I volunteered. How my spirit quails at the memory! The task in prospect filled me with fear and loathing, but I stepped forward foolishly to spare myself the lesser evil of embarrassment. “Who”, the chairman asked in a weary monotone, “will volunteer to write Professor Greindorp’s teaching quality assessment report?” Long silence followed the chairman’s challenge. I was the first to flinch.
I do not know whether life is as bad in this respect in the UK, but here in the US teams of inquisitors vet candidates for promotion, peering into their books and prying into their classrooms. The teaching report is the deadliest part of the process – not for the candidate, who usually emerges triumphant, but for the reporter, who must contrive to mask a subjective judgement with specious statistics. Everyone shrinks from the tedious labour and onerous responsibility.
In solitude silence calms me. In company it makes me fretful. I have to fill conversational gaps with babble. At conferences, I feel compelled to break the embarrassed silence that follows a dull presentation, even when I know that my comment is inane, irrelevant or superficial. On the occasion of Greindorp’s promotion case, an uneasy conscience also urged me to speak up: I had always successfully eluded the obligation to report on colleagues’ teaching. It was time for me to do my bit.
The effect is like gazing into the Sybil’s cave: the leaves and tablets, reshuffled as if at random by a listing wind, make mystically fascinating patterns unrelated to reality
I enjoyed one part of the job: the class visit was a delight. Within a few minutes, I realised that Greindorp (I have given him a name as remote as possible from what he is really called) was a far better teacher than I. It would not be enough, however, to say so. I turned for validation to texts as impenetrable as any petroglyph: the “course information feedback” students provide online, every semester, on every teacher.
Some students abuse the system to take revenge on teachers who have been properly critical. Most, however, try to be of honest, useful service. Their good intentions fail for two reasons. First, the professional statisticians who tabulate the results seem bereft of common sense. Rogue outliers distort the graphs. In small classes, the views of one or two dissenters from an otherwise convincing consensus turn every outcome – however spectacular – into something close to average. Deciles, percentages and fancy graphics obscure the truth. The effect is like gazing into the Sybil’s cave: the leaves and tablets, reshuffled as if at random by a listing wind, make mystically fascinating patterns unrelated to reality and inscrutable to a normal mind.
Second, and more seriously, the writers of the questionnaires that students receive seem never to have been in a classroom themselves. They ask questions variously dumb or vague, but rarely if ever attuned to any real teacher’s proper ambitions. They never ask: “Did the course change your mind? Did it make you think more critically, write more powerfully, listen more attentively, sympathise more widely or speak more fluently?” They never say: “Did the course broaden your perspectives, multiply your interests, or enhance your life?” Concerning the teacher, they never enquire: “Did he or she inspire you to new efforts or encourage you to want to learn more?” And this question never occurs: “Did he or she alert you to defects in your work and help you to put them right?” The online forms never even pose the most elementary of queries, such as “Did you learn anything new?” or “Did your teacher alert you to interesting intellectual, moral or practical problems that you had previously overlooked?”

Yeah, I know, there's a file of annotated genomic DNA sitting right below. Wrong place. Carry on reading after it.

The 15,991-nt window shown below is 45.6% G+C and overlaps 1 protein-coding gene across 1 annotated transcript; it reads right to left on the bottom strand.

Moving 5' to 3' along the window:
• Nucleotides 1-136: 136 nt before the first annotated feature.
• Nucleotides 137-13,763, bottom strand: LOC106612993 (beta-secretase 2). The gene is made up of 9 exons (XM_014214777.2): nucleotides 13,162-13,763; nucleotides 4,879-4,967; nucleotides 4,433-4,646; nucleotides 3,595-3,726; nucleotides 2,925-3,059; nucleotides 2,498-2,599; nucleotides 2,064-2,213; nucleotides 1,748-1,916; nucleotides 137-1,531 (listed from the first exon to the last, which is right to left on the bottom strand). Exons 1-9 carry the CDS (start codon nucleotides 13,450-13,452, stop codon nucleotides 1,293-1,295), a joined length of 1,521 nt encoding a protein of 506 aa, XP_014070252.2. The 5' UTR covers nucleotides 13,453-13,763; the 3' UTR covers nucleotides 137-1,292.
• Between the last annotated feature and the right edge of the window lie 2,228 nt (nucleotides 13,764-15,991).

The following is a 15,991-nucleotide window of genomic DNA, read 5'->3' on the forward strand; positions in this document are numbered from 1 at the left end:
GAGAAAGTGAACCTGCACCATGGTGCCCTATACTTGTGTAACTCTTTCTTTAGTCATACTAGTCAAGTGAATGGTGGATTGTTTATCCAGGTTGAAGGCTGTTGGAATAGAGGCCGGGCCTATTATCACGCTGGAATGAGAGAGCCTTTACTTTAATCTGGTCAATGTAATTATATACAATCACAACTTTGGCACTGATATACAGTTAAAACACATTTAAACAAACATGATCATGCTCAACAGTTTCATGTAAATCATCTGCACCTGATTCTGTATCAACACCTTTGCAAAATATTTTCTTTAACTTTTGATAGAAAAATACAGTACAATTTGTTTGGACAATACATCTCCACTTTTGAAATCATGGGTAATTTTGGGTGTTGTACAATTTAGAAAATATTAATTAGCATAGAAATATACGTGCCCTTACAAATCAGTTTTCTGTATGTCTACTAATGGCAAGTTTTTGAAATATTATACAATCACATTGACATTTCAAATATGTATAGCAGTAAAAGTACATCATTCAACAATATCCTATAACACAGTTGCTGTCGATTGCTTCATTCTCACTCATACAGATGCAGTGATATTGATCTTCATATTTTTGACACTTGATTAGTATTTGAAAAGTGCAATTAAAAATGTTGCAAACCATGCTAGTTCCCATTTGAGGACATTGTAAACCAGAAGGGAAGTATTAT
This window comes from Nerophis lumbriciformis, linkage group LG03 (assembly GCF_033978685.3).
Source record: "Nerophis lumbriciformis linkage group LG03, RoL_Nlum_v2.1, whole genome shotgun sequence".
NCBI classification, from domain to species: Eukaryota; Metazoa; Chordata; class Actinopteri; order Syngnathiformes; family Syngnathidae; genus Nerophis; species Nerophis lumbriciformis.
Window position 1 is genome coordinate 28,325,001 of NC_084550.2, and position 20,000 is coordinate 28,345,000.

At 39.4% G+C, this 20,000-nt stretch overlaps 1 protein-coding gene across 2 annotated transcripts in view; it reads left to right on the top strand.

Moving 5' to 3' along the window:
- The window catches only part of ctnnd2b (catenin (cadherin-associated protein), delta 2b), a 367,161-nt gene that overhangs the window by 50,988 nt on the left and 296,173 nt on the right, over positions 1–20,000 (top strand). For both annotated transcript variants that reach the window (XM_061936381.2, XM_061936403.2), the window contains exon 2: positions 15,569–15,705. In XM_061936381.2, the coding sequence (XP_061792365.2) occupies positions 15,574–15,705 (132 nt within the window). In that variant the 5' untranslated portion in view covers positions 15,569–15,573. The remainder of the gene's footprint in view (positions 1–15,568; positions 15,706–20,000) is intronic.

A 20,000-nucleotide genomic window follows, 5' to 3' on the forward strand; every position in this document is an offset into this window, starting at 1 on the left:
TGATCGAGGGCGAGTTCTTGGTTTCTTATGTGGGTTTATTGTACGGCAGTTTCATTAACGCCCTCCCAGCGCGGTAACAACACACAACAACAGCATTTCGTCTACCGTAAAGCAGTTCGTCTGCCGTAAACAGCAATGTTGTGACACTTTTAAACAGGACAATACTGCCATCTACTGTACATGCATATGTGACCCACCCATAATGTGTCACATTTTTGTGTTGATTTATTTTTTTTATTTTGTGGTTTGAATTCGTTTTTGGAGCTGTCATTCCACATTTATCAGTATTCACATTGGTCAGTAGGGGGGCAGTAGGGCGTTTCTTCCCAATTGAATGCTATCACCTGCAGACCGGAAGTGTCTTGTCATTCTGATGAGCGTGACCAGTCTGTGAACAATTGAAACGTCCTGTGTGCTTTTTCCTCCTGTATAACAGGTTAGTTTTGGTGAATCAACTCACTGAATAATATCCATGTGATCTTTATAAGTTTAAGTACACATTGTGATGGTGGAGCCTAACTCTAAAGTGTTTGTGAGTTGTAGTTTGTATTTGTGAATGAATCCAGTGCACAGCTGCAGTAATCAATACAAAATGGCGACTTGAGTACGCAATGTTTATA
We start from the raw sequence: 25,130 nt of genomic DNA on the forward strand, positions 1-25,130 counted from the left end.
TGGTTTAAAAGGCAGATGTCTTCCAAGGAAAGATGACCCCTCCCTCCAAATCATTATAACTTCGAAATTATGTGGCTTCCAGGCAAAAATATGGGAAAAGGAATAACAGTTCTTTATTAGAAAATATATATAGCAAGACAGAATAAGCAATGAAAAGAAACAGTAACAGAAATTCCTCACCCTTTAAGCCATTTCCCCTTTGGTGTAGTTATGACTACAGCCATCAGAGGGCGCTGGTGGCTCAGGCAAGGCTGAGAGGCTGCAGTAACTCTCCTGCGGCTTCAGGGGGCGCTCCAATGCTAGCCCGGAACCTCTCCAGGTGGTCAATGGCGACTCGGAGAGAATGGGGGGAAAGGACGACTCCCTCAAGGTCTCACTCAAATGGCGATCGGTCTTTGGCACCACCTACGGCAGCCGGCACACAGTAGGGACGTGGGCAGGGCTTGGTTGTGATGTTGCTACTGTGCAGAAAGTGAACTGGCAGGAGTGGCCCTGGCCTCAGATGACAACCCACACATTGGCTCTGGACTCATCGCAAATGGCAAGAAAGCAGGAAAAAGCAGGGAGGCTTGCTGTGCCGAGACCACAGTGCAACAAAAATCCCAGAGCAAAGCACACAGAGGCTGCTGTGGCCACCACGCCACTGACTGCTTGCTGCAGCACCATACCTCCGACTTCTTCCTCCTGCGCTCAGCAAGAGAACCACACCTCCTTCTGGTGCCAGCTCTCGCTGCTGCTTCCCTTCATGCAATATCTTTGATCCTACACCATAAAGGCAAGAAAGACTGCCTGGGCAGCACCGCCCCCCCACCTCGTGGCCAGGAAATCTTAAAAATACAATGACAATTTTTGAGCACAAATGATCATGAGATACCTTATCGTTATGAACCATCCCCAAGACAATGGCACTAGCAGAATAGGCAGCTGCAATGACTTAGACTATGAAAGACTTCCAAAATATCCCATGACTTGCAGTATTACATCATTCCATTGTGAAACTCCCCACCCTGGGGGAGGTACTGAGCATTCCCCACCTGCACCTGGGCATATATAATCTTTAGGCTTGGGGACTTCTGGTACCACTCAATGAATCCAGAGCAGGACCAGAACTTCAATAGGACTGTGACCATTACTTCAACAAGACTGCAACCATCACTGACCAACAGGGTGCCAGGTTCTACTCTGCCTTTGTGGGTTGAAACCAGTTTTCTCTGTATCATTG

In the US, one of the great blessings and curses of the university system is that students take lots of different courses in contrasting disciplines, often without any overarching plan. But the course information feedback questionnaire never asks: “Did your teacher help you to see connections between the various subjects you study?”
The report writer, in consequence, gets virtually no help in trying to tell whether the professor in question is a great teacher. It is possible, however, to compute with near-exactitude how popular one’s colleagues are. For the language, tone and targets of the questionnaires, while largely irrelevant to education, are evidently modelled on consumer satisfaction surveys. The formularies ask: “Would you recommend this course?”, as if they were dealing with a focus group formed to test toothpaste or cat food. “Did the course fulfil your expectations?” they enquire – as if the aim of education were not to subvert and revolutionise expectations. “Were the materials useful?” they demand, as if the value of the course could be established by the suitability of the laboratory equipment rather than the adventure of the experiments, or by the commensurability of the textbook rather than the way lectures exceed or transcend the readings.
Most depressingly of all, the questionnaires often ask: “Were the lectures easy to understand?” This is an invitation to reward dumbing down and oversimplification, instead of encouraging students in the pleasures of strenuous thought and dilemmatic enquiry. The final question, typically, is: “How could your teacher improve?” Below it is a box where the vindictive frolic, the malcontents find refuge and the desperate fill the space with platitudes. The whole system seems calculated to undo any good work a teacher may have striven to achieve.
I cannot quantify how good a teacher Greindorp is. The animation his students evince, the love they bear him, the intellectual ambitions and scholarly habits they take with them when they leave his classroom and embrace worthwhile vocations: these are the real, incalculable evidence I draw on for my report.